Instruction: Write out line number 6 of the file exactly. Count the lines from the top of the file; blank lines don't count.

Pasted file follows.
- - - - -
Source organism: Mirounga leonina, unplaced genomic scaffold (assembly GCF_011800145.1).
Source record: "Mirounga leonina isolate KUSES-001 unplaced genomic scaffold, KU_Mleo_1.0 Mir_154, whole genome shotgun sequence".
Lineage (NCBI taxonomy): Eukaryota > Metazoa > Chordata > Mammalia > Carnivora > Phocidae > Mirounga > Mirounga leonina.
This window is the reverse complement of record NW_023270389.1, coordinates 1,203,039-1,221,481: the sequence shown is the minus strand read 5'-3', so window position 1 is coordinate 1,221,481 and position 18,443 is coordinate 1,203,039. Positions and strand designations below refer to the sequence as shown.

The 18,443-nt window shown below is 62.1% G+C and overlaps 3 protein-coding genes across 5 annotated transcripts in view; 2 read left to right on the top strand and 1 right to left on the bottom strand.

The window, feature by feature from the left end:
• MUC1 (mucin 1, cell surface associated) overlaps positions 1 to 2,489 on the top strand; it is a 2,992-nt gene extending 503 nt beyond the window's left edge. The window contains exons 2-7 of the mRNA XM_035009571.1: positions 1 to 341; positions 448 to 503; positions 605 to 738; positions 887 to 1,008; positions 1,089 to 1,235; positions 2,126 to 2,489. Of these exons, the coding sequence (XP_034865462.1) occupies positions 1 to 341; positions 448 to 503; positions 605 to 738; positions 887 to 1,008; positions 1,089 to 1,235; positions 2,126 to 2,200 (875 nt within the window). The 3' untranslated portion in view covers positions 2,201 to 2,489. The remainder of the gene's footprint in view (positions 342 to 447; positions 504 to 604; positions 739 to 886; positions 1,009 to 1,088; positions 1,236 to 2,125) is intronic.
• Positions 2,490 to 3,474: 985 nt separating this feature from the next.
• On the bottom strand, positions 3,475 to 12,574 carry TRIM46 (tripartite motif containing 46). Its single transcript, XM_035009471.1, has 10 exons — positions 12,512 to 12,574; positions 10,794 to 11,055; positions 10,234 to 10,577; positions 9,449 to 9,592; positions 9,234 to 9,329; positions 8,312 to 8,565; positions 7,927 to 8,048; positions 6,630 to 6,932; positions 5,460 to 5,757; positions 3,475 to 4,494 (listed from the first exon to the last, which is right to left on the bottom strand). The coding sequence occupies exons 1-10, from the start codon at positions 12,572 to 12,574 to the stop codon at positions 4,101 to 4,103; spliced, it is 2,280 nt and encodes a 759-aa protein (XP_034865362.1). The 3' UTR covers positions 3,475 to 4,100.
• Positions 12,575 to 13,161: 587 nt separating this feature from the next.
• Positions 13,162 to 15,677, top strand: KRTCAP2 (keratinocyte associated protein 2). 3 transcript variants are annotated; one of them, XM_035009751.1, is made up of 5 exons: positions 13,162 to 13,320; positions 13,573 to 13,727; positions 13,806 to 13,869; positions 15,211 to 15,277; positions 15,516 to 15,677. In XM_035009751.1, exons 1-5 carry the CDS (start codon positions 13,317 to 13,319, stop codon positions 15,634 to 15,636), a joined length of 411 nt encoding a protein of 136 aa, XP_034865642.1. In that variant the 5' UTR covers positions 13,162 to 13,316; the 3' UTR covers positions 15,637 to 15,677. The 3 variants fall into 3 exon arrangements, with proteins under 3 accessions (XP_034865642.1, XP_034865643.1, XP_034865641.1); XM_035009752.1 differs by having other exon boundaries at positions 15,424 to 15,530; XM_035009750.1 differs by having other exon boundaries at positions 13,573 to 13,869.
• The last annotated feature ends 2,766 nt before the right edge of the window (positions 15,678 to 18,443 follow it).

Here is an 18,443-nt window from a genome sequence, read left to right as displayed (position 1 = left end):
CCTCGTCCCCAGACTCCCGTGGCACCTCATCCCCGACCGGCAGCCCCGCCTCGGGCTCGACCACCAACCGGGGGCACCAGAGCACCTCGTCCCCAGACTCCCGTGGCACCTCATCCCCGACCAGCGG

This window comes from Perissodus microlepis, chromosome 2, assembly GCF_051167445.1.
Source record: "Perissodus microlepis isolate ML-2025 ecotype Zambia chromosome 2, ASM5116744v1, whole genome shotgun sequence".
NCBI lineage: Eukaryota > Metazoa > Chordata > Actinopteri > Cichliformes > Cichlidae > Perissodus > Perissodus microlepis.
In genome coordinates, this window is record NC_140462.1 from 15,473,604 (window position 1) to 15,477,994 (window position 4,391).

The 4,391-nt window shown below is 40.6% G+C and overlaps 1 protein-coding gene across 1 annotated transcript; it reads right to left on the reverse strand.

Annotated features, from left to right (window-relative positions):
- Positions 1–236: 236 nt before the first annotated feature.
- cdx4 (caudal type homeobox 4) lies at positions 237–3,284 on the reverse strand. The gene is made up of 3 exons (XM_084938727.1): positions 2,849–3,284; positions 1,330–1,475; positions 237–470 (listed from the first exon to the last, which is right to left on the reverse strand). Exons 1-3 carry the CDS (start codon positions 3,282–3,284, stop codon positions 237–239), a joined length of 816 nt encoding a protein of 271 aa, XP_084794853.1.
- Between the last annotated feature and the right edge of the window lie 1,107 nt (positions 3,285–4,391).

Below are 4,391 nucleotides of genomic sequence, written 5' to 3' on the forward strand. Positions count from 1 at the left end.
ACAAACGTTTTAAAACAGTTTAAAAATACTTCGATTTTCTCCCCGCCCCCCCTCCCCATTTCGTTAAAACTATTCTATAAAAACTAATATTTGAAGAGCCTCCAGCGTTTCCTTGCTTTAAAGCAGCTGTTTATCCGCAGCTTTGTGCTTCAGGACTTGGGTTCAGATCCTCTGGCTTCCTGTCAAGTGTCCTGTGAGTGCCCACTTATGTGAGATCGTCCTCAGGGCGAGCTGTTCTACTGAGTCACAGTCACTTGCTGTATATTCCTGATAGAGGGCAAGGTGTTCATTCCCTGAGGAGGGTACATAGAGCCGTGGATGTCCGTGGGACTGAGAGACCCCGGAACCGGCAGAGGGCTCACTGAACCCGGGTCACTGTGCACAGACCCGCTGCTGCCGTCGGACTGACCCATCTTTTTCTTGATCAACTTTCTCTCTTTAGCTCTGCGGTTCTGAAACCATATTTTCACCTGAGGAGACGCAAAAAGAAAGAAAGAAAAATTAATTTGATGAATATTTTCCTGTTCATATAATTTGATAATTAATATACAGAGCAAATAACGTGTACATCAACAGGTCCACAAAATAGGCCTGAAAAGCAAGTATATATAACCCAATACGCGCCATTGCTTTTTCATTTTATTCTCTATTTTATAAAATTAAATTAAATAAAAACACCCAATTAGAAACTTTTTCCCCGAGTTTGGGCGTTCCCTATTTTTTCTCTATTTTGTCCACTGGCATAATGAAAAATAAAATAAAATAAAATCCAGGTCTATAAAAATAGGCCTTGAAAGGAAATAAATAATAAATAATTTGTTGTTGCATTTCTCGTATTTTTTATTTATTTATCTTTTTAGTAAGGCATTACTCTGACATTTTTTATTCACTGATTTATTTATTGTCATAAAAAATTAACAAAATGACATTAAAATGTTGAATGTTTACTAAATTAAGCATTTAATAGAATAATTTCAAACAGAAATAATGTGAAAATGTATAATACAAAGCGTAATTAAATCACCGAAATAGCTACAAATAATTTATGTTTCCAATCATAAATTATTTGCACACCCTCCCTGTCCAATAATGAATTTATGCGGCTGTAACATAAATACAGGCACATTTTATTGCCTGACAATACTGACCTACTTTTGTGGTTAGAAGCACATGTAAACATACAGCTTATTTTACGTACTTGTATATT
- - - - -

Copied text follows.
The window, feature by feature from the left end: